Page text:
Be ready for last-minute soft drinks sales and you’ll find shoppers more than happy to pay extra for something special for their guests to share

Soft drinks should give retailers a reason to be jolly this Christmas. Last year there was an average of 8.6 soft drinks purchases per shopper in the run-up to Christmas (Kantar World Panel eight weeks ending 3 January 2016) with 95% of households buying soft drinks. In fact, convenience stores accounted for 39% of soft drinks sold over the 2015 festive period, generating £651m-worth of retail sales for convenience retailers (Nielsen Scantrack GB Total, Convenience & Impulse Soft Drinks £ Value 12 weeks ending 2 January 2016 vs previous year).

“With many people planning impromptu get-togethers, it’s likely that they will turn to their local convenience stores to stock up at the last minute,” says Amy Burgess, trade communications manager at Coca-Cola European Partners. She adds: “It’s important for retailers to focus on getting their range right to make the most of the opportunity.”

Sally Read, who runs a Mace store in Bodicote, Banbury, Oxfordshire, notices a big increase in the number of shoppers who choose to come into her store instead of supermarkets in order to avoid the crimbo crowds.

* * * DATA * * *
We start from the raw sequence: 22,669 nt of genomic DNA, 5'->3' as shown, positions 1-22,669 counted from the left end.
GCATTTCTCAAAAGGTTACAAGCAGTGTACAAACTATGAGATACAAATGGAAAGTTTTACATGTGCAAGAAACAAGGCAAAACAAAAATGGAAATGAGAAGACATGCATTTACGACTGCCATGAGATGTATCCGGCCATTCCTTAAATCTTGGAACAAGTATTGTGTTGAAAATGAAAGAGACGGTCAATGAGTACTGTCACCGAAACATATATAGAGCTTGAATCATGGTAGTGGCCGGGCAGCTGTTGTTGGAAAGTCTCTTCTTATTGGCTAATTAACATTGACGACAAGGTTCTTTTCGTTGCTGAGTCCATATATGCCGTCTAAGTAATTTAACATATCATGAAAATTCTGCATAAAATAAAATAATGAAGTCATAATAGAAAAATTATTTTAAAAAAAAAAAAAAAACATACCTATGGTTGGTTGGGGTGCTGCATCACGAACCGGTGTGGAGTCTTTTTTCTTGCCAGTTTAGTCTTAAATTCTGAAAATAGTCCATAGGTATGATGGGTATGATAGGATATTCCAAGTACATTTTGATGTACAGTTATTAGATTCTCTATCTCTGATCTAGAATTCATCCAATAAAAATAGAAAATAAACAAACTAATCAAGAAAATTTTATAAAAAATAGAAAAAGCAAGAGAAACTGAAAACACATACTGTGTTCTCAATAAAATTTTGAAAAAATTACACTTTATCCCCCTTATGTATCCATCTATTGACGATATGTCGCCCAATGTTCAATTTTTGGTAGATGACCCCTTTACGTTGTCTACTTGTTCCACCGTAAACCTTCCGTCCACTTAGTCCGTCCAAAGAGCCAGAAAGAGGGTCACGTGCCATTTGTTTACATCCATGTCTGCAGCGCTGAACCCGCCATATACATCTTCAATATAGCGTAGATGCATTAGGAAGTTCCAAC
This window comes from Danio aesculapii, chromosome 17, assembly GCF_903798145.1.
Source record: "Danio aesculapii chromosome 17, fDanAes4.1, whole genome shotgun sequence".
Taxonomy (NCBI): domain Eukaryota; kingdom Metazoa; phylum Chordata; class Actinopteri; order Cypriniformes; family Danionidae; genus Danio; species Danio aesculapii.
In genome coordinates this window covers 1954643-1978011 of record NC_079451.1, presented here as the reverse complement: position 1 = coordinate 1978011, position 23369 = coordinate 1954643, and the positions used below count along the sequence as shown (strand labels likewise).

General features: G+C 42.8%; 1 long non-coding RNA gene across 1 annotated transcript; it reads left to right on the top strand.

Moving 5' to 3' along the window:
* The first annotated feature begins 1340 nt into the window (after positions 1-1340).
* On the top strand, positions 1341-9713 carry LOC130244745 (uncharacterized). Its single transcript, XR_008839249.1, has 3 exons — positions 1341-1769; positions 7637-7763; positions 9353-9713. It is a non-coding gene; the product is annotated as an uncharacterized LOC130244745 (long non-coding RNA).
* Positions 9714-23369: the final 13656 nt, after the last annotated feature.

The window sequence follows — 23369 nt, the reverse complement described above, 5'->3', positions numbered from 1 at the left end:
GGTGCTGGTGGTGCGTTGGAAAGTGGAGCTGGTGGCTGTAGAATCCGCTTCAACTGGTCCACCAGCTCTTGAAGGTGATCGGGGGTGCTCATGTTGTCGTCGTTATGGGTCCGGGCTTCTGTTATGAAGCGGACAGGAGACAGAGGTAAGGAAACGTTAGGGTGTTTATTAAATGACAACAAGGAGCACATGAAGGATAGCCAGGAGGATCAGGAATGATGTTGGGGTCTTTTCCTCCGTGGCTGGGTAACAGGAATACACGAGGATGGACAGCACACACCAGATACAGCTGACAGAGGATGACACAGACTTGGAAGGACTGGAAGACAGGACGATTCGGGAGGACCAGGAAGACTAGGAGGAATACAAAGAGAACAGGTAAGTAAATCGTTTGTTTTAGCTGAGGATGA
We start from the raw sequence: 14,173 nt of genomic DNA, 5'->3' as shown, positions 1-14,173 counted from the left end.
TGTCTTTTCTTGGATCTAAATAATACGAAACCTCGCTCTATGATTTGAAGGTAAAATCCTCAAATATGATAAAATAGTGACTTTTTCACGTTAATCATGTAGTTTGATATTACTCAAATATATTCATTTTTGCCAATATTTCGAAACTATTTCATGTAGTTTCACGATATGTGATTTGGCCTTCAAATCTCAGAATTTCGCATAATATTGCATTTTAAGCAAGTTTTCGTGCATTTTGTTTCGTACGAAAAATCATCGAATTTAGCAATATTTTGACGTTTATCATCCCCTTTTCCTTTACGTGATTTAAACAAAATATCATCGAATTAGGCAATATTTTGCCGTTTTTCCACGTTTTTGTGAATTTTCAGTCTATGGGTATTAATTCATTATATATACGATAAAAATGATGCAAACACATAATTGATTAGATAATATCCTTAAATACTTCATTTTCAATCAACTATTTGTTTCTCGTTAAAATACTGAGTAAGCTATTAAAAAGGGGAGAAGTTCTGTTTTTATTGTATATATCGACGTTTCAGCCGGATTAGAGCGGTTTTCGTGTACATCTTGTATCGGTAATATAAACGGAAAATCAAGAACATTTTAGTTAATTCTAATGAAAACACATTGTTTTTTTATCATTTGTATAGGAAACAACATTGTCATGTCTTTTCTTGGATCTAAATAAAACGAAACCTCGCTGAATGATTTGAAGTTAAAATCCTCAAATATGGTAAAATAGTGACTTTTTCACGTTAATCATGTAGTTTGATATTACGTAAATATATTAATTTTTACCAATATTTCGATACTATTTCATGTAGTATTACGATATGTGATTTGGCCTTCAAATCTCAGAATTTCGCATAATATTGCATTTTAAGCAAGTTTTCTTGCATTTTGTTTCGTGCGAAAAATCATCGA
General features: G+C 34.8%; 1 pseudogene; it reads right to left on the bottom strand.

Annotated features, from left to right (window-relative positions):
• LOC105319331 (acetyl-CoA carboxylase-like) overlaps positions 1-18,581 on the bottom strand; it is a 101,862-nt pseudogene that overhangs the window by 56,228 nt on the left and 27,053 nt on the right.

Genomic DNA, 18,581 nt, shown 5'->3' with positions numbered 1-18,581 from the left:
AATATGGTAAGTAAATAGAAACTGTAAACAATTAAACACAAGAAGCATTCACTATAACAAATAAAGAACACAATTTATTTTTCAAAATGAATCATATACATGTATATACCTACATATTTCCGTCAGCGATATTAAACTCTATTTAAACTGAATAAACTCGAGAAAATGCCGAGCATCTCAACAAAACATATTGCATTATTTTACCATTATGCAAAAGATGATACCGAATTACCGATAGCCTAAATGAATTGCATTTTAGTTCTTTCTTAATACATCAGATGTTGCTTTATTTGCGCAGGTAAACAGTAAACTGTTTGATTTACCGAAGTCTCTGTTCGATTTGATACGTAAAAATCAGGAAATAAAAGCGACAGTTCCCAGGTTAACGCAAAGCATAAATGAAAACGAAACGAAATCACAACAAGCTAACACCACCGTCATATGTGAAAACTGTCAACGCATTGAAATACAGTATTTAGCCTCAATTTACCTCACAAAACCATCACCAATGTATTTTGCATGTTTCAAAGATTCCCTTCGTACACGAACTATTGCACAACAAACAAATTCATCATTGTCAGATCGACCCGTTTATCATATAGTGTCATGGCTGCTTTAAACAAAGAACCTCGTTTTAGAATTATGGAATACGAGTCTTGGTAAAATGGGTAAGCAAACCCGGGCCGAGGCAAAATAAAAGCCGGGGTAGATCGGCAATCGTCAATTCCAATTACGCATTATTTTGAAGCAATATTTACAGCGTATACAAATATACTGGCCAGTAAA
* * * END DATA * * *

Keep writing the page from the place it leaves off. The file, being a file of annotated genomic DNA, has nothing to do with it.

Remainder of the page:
“We are generally a shop for last-minute buys and even more so at Christmas. People will do their big shop at the supermarket, but inevitably will forget one or two things and can’t face to go back to the busy supermarket to get those items.”

Paresh Vyas of Paresh’s in Manchester says sharing formats are essential for this time of year. “We have a lot of the big bottles for sharing at parties and we tend to sell several of these on multi-deals. People start stocking up for their get-togethers from the end of October onwards.”

Amanda Grabham, marketing director for soft drinks at SHS Drinks, agrees that consumers are choosing larger bottles for sharing, adding that this is one reason for stocking plenty of bottles of Shloer. This is backed up by data which shows 44% of Shloer Celebration purchases last year were made in the lead up to Christmas and new year (Nielsen Scantrack Total GB Shloer Celebration percentage value share of Shloer sales 12 weeks to week ending 2 January 2016).